Question 2: So what does this all say about economics, that Europe could end up in such a mess?  It’s a big topic, but here’s a first cut. To the credit of economists, problems with the eurozone were foreseen. Martin Feldstein wrote in advance about the problems the eurozone would face. My counterpart at a Chicago Council event this spring, Angel Ubide, anticipated some of the banking problems that would face the eurozone when he was at the International Monetary Fund. These all go in the plus column for economics.

In the minus column, the field often has difficulty with the interplay between economics and politics.  The Greek situation has been particularly difficult to analyze because solutions that might have seemed viable from a purely financial standpoint (e.g., just forgive the Greek debt; or just cut payrolls) were not politically viable in the democracies of Europe. While there are some economists who pay attention to institutional constraints, many tend to be dismissive, causing them to err in their forecasts.

A related failing is that economics offers poor guidance on the timing of a crisis. There were more than a few economists who saw “Grexit” as inevitable (including myself). But when? It looked like Greece was heading there in 2012, but the eurozone powers, the IMF, and the ECB agreed on a bailout. In retrospect, that didn’t seem to help much. It bought time, but at a high cost (Greece has suffered a lot these last three years, with more to come). Yet, the failure to get the timing right meant there was additional complacency now. “Sure, Greece is in crisis. They’ll work it out somehow. They always do,” the thinking went. And such complacency was richly rewarded in the past – Greek bonds were one of the best investments around in 2013.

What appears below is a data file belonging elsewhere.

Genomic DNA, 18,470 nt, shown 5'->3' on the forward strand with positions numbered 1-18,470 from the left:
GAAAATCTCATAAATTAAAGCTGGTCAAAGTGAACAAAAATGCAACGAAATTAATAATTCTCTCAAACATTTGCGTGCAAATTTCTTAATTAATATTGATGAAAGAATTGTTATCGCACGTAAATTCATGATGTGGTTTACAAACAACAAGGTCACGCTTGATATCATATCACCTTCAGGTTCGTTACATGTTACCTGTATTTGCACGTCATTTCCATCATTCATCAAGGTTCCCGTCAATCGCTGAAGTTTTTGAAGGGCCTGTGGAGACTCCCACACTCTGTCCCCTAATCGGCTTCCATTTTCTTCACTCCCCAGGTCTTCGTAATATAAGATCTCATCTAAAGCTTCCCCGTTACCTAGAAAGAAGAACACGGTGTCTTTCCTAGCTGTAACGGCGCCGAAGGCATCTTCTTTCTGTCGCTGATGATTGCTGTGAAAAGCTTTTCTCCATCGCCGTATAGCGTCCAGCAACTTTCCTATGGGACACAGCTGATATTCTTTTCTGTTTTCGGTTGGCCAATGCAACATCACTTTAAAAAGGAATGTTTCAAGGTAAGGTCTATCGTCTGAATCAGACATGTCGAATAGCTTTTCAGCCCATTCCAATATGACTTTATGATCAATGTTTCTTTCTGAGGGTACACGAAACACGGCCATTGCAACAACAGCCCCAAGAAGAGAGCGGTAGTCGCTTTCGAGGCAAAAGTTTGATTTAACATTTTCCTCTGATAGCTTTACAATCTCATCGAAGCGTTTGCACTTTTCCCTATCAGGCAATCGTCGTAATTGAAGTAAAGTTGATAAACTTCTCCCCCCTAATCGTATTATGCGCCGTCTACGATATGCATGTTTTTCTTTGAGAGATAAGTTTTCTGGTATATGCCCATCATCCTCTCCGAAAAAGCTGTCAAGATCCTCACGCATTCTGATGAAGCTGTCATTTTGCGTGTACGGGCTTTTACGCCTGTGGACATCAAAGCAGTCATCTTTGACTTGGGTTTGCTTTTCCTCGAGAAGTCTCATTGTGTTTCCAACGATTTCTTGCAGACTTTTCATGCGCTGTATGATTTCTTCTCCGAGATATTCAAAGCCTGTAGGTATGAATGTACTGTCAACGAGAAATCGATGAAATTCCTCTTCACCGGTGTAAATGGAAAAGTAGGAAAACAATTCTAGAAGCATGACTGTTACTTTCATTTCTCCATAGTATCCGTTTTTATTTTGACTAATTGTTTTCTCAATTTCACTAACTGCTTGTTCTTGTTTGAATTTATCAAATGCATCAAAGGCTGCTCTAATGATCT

Sunday’s referendum in Greece will mark another instance in which economics will grapple with politics. It will be interesting to see which way they go.


Phil Levy is senior fellow on the global economy at The Chicago Council on Global Affairs. Previously he was associate professor of business administration at the University of Virginia’s Darden School of Business. He was formerly a resident scholar at the American Enterprise Institute and taught at Columbia University’s School of International and Public Affairs. From 2003 to 2006, he served first as senior economist for trade for President Bush’s Council of Economic Advisers and then as a member of Secretary of State Rice’s Policy Planning Staff, covering international economic matters. Before working in government, he was a faculty member of Yale University’s Department of Economics for nine years and spent one of those as academic director of Yale’s Center for the Study of Globalization.

His academic writings have appeared in such outlets as The American Economic ReviewEconomic Journal, and theJournal of International Economics. He is a regular contributor to Foreign Policy magazine’s online Shadow Government section and writes on topics including trade policy, economic relations with China, and the European economic crisis. Dr. Levy has testified before the House Committee on Foreign Affairs, the Joint Economic Committee, the House Committee on Ways and Mean, and the US-China Economic and Security Review Commission. He received his PhD in Economics from Stanford University in 1994 and his AB in Economics from the University of Michigan in Ann Arbor in 1988.